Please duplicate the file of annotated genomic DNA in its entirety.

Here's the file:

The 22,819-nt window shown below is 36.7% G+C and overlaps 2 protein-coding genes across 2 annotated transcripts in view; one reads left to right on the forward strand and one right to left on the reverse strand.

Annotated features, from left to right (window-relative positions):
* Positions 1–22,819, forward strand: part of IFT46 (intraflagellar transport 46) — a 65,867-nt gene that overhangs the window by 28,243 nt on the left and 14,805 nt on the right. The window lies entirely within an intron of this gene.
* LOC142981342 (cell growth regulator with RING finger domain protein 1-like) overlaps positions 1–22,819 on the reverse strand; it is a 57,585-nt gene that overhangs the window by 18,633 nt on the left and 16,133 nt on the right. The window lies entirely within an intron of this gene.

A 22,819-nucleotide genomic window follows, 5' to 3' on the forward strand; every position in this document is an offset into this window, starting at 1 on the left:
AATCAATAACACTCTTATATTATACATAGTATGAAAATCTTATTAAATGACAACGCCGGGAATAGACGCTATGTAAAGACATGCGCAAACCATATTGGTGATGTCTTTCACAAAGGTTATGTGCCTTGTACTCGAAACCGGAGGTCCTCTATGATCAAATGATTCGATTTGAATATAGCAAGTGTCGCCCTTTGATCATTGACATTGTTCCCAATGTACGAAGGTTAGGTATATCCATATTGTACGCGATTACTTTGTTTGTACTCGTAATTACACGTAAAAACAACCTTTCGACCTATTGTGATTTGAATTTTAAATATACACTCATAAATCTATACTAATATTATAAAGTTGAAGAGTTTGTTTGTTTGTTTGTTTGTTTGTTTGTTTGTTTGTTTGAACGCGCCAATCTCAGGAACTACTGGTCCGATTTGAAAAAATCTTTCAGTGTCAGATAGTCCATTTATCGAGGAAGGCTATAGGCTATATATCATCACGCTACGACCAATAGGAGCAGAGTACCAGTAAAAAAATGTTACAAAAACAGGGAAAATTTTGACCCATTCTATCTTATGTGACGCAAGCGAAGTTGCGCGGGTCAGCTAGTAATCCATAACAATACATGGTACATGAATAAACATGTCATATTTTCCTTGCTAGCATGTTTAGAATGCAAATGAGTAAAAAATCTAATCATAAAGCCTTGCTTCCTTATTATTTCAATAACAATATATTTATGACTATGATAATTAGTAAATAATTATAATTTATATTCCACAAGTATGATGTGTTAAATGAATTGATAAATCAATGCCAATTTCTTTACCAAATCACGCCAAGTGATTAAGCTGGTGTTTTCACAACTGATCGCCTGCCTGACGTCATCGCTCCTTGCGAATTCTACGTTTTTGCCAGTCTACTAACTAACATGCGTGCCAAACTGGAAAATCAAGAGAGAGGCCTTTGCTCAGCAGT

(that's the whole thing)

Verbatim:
The 22,819-nt window shown below is 36.7% G+C and overlaps 2 protein-coding genes across 2 annotated transcripts in view; one reads left to right on the forward strand and one right to left on the reverse strand.

Annotated features, from left to right (window-relative positions):
* Positions 1–22,819, forward strand: part of IFT46 (intraflagellar transport 46) — a 65,867-nt gene that overhangs the window by 28,243 nt on the left and 14,805 nt on the right. The window lies entirely within an intron of this gene.
* LOC142981342 (cell growth regulator with RING finger domain protein 1-like) overlaps positions 1–22,819 on the reverse strand; it is a 57,585-nt gene that overhangs the window by 18,633 nt on the left and 16,133 nt on the right. The window lies entirely within an intron of this gene.

A 22,819-nucleotide genomic window follows, 5' to 3' on the forward strand; every position in this document is an offset into this window, starting at 1 on the left:
AATCAATAACACTCTTATATTATACATAGTATGAAAATCTTATTAAATGACAACGCCGGGAATAGACGCTATGTAAAGACATGCGCAAACCATATTGGTGATGTCTTTCACAAAGGTTATGTGCCTTGTACTCGAAACCGGAGGTCCTCTATGATCAAATGATTCGATTTGAATATAGCAAGTGTCGCCCTTTGATCATTGACATTGTTCCCAATGTACGAAGGTTAGGTATATCCATATTGTACGCGATTACTTTGTTTGTACTCGTAATTACACGTAAAAACAACCTTTCGACCTATTGTGATTTGAATTTTAAATATACACTCATAAATCTATACTAATATTATAAAGTTGAAGAGTTTGTTTGTTTGTTTGTTTGTTTGTTTGTTTGTTTGTTTGAACGCGCCAATCTCAGGAACTACTGGTCCGATTTGAAAAAATCTTTCAGTGTCAGATAGTCCATTTATCGAGGAAGGCTATAGGCTATATATCATCACGCTACGACCAATAGGAGCAGAGTACCAGTAAAAAAATGTTACAAAAACAGGGAAAATTTTGACCCATTCTATCTTATGTGACGCAAGCGAAGTTGCGCGGGTCAGCTAGTAATCCATAACAATACATGGTACATGAATAAACATGTCATATTTTCCTTGCTAGCATGTTTAGAATGCAAATGAGTAAAAAATCTAATCATAAAGCCTTGCTTCCTTATTATTTCAATAACAATATATTTATGACTATGATAATTAGTAAATAATTATAATTTATATTCCACAAGTATGATGTGTTAAATGAATTGATAAATCAATGCCAATTTCTTTACCAAATCACGCCAAGTGATTAAGCTGGTGTTTTCACAACTGATCGCCTGCCTGACGTCATCGCTCCTTGCGAATTCTACGTTTTTGCCAGTCTACTAACTAACATGCGTGCCAAACTGGAAAATCAAGAGAGAGGCCTTTGCTCAGCAGT